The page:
Food waste is a big problem around the world. Nearly 80 billion pounds of food are wasted each year in the US alone — that's about 40 percent of the entire food production. Around the world, about 1.3 billion tons of food get wasted every year. While the United Nations has begun raising awareness about the problem, China will soon pass a new law, imposing fines on people who waste their portions.

After the controversial "One Child" policy to control the population explosion, China is embarking on a new journey to restrict food waste. Called 'Operation Empty Plate', China's President Xi Jinping launched a program back in August 2020, calling out local authorities to monitor food waste and encourage businesses to serve a dish less than the number of customers in a group.

"Waste is shameful and thriftiness is honorable. We should still maintain a sense of crisis about food security. The impact of this year's Covid-19 pandemic has sounded the alarm," Xi said in a speech in August, adding that food waste in China was "shocking and distressing".

Food Waste
As per the new law in China, restaurants will serve one less dish than ordered to reduce food waste (representational image) Pixabay

Operation Empty Plate

In China, around 45 million tons of food are wasted every year, according to the China Academy of Science's 2015 report. The wasted food was enough to feed 30-50 million people annually. Considering that, the campaign will now be turned into a new law under which excessive eating will also be prohibited and non-compliance will attract huge fines. The draft law was submitted to the Standing Committee of the National People's Congress on Wednesday (December 23).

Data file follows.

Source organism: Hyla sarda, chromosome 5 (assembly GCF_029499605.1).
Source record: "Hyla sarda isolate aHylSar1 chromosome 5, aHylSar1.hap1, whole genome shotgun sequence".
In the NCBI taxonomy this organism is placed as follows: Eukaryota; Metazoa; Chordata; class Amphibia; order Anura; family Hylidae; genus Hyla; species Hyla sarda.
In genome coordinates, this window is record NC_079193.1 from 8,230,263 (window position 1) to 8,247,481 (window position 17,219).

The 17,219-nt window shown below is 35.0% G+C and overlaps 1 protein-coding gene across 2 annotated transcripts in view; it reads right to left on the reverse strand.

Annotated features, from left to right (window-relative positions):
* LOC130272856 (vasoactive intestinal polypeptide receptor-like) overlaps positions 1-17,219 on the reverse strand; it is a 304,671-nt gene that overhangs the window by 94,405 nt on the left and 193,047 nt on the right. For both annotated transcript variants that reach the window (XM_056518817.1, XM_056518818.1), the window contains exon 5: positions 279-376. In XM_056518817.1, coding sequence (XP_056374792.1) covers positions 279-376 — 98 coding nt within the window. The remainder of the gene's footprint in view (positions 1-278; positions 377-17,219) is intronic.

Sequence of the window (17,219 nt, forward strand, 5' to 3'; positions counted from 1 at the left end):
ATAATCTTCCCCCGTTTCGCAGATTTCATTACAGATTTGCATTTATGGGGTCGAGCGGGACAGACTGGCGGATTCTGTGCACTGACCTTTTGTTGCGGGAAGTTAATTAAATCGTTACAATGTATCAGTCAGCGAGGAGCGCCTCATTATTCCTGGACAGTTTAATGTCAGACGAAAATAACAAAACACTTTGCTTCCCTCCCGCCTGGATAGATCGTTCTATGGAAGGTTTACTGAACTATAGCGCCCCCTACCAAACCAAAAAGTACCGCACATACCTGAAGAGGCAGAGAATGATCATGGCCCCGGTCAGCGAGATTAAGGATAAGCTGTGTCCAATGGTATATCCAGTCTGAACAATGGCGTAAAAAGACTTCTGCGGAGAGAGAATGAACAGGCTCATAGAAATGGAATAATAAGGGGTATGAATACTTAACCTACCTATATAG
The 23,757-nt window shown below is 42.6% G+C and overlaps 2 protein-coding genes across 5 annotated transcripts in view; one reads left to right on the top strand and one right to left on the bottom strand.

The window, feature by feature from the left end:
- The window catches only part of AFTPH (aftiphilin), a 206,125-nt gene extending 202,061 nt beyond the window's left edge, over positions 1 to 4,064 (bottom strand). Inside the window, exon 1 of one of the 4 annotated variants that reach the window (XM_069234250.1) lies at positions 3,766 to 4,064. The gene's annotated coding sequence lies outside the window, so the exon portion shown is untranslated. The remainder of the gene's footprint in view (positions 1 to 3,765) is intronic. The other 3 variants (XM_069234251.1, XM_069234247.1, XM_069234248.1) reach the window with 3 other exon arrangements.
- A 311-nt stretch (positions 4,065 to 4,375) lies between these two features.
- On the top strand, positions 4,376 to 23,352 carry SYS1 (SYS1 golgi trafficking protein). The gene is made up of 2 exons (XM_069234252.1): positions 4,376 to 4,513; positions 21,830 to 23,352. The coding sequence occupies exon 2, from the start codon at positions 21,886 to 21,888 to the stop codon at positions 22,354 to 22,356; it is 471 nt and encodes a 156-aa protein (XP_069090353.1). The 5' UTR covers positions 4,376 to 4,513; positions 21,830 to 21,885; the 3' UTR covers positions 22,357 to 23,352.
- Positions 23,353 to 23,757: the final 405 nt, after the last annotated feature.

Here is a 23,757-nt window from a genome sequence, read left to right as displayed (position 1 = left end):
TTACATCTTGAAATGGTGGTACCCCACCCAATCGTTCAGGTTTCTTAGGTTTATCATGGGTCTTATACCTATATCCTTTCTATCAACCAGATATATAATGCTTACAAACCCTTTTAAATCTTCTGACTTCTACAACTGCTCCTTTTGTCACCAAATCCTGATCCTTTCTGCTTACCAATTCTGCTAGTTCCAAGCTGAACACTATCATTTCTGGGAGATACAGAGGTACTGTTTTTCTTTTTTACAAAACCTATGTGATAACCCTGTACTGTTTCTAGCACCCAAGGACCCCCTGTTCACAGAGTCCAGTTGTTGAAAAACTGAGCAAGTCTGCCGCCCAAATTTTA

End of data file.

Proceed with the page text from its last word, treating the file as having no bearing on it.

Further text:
Under the law, restaurants and any foodservice operators will face fines up to 10,000 yuan (roughly $1,530) if they mislead customers in ordering excessive meals that could lead to "obvious waste". The law will also allow restaurants to charge customers extra if they have excessive leftovers. After Xi's announcement, Wuhan's local authorities set up a system called "N-1 dining initiative" where restaurants were asked to serve one less dish than ordered.

Following Wuhan Catering Industry Association's decision, other cities like Xianning and Xinyang also imposed similar rules. In Chongqing, local authorities set up LED screens to "establish a frugal consumption reminder system" that will remind customers to eat reasonably while restaurant workers would supervise them.

Apart from that, TV channels, radio or online outlets will also be held responsible if they promote food waste or overeating. That means, shows where hosts "binge eat' or try to finish a big portion or monster burgers will be banned. Such challenges will be deemed unlawful as per the new law. If they are found flouting the rules, those outlets will face fines up to 100,000 ($15,300) yuan and their businesses will be suspended pending "rectification", the Guardian reported.

Xi Jinping
Chinese President Xi Jinping called food waste shameful as he aims to pass the new law Wikimedia Commons

People Not Happy

While the law is aimed at reducing food waste, many people are not happy. They believe that instead of raising awareness, the law is overkill and "idealistic". Others fear that the law will help restaurants to offer smaller portions at a higher price.

"As a business, who would punish its own customers?" one person said on Weibo. "Instead of this kind of bill, it is better to regulate the standard of the amount of food for foodservice, requiring foodservice to provide medium and small portions."

Another raised question about food quality. "I will pay attention to the portion when ordering, and I will pack the leftovers. However, sometimes it's true that the food cannot be swallowed because the food is unpalatable. I hope that the legislative provisions can take this into account," the individual said.

Others questioned party officials throwing lavish meals. "Can you first limit the dining of officials? Don't always take away from the people," one said.

One user pointed out class divisions, saying it was aimed at the poor and not the rich. "This seems aimed at us bottom class, but we are already thrifty. This will mean nothing to the rich," the user said.